is it just me, or are the police in my area a bit over-zealous (corrupt perhaps)? Is this normal?

Comment Re:Issues I've had. (Score 1) 410

Noooooo don't do that. Seriously; if you can avoid cards that need manufacturer specific configuration you'll find it's much easier to upgrade to a new distro/release/etc. later. It's worth boycotting both ATI and NVIDEA simply because of the extra hassle and security risks induced by the binary blobs they add to your system.

I can 100% understand your point. You make a good one. However, I do 3D modeling with Maya. It doesn't work as well on Windows as on Linux, and it just plain is not worth using without an nVidia graphics card. I'm kind of stuck.

Comment Re:Issues I've had. (Score 1) 410

Another thing I'd like to point out here (since you mention Fedora and some people have mentioned Ubuntu) is that a lot of distros make their own tweaks to Xorg, KDE or Gnome, and the drivers they include. Most desktop-oriented distros, like Fedora and Ubuntu, also include their own tools for configuring displays. In some ways, this is a good thing. There was a time when Xorg was truly a beast to configure (well, really XFree86), most graphics setups required arcane configurations, and most people had no clue how to do it correctly themselves. That is why many distros started including their own tools for doing it.

That has mostly changed. Xorg's default config (the self-generated one) will usually work out of the box without any problems. On top of that, the two most common graphics cards (ATI and nVidia) both include manufacturer-made setup tools which are greatly superior to the ones included with most distros. If you are using an ATI or nVidia card and you use the config tools which come with the drivers you shouldn't experience any problems at all, as long as you use the manufacturer config tools and not the ones that are part of your distro. In my case, I am used to using less desktop oriented distros, like Slackware, Gentoo, and Debian, which do not even have distro-specific tools for configuring the display. I just use the autogenerated Xorg.conf, and then run the config tool from the manufacturer. If you do this as well, you'll have the same experience I am having. Now, the distro-specific config tools are the problem, not the solution.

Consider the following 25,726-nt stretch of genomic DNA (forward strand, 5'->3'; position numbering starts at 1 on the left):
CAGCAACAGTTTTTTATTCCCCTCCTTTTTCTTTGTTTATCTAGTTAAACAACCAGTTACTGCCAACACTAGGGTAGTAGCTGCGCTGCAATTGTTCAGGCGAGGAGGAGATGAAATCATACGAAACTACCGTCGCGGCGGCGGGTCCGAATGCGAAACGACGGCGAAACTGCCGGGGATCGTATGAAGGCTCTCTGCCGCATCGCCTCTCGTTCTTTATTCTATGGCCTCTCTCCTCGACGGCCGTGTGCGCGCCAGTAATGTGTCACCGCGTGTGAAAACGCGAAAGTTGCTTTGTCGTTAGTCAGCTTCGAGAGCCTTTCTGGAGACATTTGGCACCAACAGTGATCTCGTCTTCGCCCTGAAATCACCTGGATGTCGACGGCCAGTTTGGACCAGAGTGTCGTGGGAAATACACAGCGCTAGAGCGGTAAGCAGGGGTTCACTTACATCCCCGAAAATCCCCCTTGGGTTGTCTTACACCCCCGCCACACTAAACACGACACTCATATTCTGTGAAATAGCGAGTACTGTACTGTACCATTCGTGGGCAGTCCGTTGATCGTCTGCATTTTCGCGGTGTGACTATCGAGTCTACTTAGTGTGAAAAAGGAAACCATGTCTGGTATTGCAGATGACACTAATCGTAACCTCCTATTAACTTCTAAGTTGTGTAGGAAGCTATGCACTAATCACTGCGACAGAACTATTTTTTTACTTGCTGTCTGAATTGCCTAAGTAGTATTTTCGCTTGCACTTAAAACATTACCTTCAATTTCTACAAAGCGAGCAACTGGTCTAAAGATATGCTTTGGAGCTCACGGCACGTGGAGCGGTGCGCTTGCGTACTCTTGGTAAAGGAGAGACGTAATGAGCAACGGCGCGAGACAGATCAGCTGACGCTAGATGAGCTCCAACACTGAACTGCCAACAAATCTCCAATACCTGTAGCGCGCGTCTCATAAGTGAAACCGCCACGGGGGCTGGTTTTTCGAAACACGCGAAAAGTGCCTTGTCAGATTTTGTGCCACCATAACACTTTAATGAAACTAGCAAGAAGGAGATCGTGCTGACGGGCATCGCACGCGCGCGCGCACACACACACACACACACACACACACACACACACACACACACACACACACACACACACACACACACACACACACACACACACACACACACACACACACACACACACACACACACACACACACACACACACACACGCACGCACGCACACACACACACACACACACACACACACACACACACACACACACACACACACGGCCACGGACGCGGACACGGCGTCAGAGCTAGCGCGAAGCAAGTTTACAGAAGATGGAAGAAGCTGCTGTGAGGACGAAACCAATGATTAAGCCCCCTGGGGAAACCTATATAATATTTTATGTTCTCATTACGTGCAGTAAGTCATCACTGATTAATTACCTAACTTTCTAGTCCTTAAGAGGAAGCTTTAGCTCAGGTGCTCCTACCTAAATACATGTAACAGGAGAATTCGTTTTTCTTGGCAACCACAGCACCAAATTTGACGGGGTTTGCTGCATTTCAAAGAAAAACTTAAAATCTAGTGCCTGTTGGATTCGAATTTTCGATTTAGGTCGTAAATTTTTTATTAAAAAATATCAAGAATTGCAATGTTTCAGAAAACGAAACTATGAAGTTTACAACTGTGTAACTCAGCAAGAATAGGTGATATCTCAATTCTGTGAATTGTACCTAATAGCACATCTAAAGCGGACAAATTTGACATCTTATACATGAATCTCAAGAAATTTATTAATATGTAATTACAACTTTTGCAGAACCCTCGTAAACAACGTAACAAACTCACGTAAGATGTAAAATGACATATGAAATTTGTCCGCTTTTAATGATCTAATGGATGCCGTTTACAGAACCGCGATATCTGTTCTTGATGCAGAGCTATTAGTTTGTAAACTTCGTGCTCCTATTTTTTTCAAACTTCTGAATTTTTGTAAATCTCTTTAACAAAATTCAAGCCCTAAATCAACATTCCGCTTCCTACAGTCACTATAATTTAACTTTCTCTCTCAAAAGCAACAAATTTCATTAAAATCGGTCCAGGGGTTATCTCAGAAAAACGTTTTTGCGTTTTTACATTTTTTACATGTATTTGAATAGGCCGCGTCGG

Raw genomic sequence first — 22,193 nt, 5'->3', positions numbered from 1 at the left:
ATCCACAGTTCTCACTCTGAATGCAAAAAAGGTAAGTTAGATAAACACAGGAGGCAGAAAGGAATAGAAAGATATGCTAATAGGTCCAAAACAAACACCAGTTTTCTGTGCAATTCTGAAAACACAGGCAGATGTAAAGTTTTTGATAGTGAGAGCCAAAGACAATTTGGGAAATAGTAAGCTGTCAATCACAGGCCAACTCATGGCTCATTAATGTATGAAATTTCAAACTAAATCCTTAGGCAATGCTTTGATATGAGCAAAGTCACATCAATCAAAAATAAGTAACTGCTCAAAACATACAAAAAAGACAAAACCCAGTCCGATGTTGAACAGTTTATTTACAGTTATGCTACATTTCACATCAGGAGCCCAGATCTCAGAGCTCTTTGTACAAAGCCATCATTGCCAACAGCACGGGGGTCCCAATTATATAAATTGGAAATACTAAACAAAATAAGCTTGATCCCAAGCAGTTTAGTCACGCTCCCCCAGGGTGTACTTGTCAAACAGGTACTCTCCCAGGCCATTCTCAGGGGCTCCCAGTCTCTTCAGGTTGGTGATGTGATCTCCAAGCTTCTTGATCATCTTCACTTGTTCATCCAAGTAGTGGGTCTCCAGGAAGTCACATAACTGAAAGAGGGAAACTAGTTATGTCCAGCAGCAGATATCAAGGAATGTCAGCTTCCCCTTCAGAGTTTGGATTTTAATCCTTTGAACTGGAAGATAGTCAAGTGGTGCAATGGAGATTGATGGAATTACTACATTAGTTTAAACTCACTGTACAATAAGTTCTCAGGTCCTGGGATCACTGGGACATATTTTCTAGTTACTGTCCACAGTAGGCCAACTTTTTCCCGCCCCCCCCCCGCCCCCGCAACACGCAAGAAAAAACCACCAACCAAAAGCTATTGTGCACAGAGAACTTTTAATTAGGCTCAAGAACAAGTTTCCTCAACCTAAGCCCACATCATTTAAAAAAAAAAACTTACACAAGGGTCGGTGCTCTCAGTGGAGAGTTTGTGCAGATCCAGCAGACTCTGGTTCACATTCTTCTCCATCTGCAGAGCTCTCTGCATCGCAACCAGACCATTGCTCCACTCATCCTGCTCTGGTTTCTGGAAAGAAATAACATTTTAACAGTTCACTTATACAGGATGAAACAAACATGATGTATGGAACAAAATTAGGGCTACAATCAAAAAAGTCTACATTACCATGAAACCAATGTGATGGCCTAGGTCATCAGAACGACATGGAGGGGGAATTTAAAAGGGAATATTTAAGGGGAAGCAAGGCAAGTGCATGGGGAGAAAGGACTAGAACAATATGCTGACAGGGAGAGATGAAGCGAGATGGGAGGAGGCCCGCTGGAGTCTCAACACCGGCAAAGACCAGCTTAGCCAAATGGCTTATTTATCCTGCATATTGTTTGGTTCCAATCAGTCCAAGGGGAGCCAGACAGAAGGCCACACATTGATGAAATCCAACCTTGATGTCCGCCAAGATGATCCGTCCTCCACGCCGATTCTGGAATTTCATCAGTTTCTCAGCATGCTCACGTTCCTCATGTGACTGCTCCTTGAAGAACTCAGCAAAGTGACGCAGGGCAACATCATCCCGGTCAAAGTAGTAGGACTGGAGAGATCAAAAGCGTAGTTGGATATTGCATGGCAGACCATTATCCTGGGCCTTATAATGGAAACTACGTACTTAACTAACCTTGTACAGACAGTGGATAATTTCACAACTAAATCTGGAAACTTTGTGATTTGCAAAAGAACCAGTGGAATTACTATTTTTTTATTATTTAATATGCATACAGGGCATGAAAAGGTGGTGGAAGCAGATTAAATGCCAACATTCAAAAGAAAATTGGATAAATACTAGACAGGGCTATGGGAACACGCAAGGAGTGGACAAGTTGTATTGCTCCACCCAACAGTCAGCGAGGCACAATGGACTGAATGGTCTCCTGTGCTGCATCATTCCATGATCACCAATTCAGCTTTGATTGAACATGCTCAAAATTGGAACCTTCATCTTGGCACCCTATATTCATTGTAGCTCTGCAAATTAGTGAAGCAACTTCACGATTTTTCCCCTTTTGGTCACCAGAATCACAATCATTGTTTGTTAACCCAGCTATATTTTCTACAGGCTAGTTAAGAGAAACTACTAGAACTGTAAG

Comment Re:Issues I've had. (Score 1) 410

On the contrary, I am using Gentoo with Gnome. Gentoo provides no tools for helping set anything up like that. I have an nvidia graphics card. Simply running the nvidia-settings tool, which comes with the driver, was quite sufficient to get my multi-monitor setup working just fine without any tweaking whatsoever. My monitors are different sizes, one is a CRT and one is an LCD, and they don't even support the same resolutions. I had to do NOTHING strange at all to make that work. I didn't have to edit any files, go into any strange menus, or read any forums.